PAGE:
We observed that adolescents engaged in very low or low PA also presented less healthy dietary habits, suggesting that different diet and activity variables, together with diverse socioeconomic conditions, may interplay and determine the overweight status. In this respect, most of the studies only consider the association between either food ingestion or PA or sedentary behavior. The CAL-TAS program, by contrast, is a multivariate project that investigates distinct eating and PA behavior patterns. A similar approach was adopted by Patrick et al. who examined the relationship between BMI, diet and PA in a group of adolescents from six clinic sites in San Diego Country. The authors concluded that inadequate vigorous PA was the only risk factor for higher BMI in adolescents. However, they did not exclude that the use of self-report for dietary behavior may have affect their conclusions [40].

Our observation that Spanish adolescents scarcely follow guidelines for diet is supported by previously published data. HELENA is a study encompassing more than three thousand adolescents aged 12.5–17.5 years from all over Europe. This study disclosures a critical imbalance in the intake of foods and nutrients, since the consumption of the recommended amount of fruits, vegetables and dairy products was shown to be almost halved. By contrast, the intake of meat products, fats, and sweets was higher than recommended [44,45]. Adolescents are highly vulnerable to the adoption of unhealthy dietary habits, as extensively showed by the study ANDALIES, performed with students from secondary school of Andalusia. Indeed, the elevated intake of sugars and fats is encouraged by the lack of activities for the promotion of healthy eating habits and the low quality of the food offered by the cafeterias [46]. The adherence to Mediterranean diet, considered a model of healthy diet, decreased with age: younger adolescents display higher consumer of fruits, vegetables and fish compared to older adolescent subjects [47].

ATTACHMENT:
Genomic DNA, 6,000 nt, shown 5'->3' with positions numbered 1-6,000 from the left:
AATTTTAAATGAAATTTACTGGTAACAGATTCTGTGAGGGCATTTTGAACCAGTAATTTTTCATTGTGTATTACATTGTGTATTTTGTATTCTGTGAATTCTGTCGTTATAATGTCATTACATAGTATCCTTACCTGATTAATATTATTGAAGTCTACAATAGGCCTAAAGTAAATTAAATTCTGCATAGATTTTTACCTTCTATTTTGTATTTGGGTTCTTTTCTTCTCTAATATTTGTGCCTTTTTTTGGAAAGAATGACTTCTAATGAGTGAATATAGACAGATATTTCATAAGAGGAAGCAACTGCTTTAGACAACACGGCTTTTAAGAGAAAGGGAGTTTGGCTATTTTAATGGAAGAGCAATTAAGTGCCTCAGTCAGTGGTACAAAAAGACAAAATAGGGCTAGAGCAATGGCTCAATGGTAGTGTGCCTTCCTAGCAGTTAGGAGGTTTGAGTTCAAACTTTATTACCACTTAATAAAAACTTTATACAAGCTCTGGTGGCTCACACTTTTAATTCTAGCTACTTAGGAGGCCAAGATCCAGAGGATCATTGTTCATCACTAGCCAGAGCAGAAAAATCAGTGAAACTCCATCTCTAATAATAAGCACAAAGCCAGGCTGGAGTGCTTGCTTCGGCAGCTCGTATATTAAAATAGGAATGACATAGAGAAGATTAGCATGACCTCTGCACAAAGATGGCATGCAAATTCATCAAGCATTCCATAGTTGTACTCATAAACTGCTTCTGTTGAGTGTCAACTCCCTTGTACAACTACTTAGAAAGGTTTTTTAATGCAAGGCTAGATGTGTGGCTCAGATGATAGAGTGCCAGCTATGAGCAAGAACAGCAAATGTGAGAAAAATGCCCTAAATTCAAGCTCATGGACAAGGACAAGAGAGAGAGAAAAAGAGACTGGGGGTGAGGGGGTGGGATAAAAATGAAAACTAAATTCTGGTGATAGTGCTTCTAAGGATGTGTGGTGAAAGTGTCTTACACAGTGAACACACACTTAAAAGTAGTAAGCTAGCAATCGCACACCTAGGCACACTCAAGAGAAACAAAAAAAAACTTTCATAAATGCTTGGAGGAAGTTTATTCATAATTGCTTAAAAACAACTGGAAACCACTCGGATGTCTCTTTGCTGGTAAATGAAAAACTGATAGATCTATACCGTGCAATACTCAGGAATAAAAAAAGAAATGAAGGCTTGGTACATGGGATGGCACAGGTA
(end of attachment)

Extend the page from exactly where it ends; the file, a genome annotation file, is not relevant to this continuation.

We also found that Spanish adolescents did not properly follow recommendations for macronutrient and micronutrient intake. In particular, obese and overweight participants, as well as subjects practicing low PA, ingested more sugars and SFAT, but less proteins and complex carbohydrates than adolescents with normal weight or engaged in normal PA. Of note, we also observed that although the total amount of ingested calories was correct, adolescents tended to consume more proteins, sugars, and fats (especially MUFA and SFAT), but less vitamin D and calcium than they should. A recent dietary survey (ANIBES study) performed with a nationally representative sample of Spanish population (aged 9–75 years) claims that adolescents have the highest energy intake, mainly provided by carbohydrates, fats and proteins. Furthermore, similarly to what we observed from our cohort of subjects, males present a mean energy intake higher than females. The same study also shows a decrease in energy intake in the overall Spanish population and a progressive distancing from the Mediterranean diet [48].

The HELENA study provides comparable results for European adolescents, who intake high quantity of SFAT and salt and few amounts of PUFA. In the same sample, also an intake of vitamin D < 50% of reference value is observed [44,45].

In our study, most of the participants had breakfast regularly. However, overweight and obese subjects were more prone to skip it. Breakfast provides 25% of the daily energy intake and several publications propose that a regular breakfast consumption is associated with a reduced risk of obesity, a lower BMI and high academic achievement [4951]. Though, breakfast-eating frequency is reported to decline through adolescence.

A study carried out with Spanish adolescents from 1st grade shows that students having an insufficient quality breakfast also have lower school performance [52]. In addition, irregular breakfast consumption is associated with low frequency of fruit intake in adolescence, and diets high in fruits and vegetables are known to reduce the risk of cardiovascular diseases [53,54].

In Canada, adolescents from 59 public and private schools participated to a web-based survey in order to study their diet and PA. The participants were classified as overweight, obese and non-overweight. Analogously to our findings, overweight and obese subjects, who corresponded to 21.1% of the students, have more fat intake than non- overweight peers and consume breakfast less regularly [55]. Our data and data from other groups thus support the importance of encouraging regular breakfast consumption among adolescents.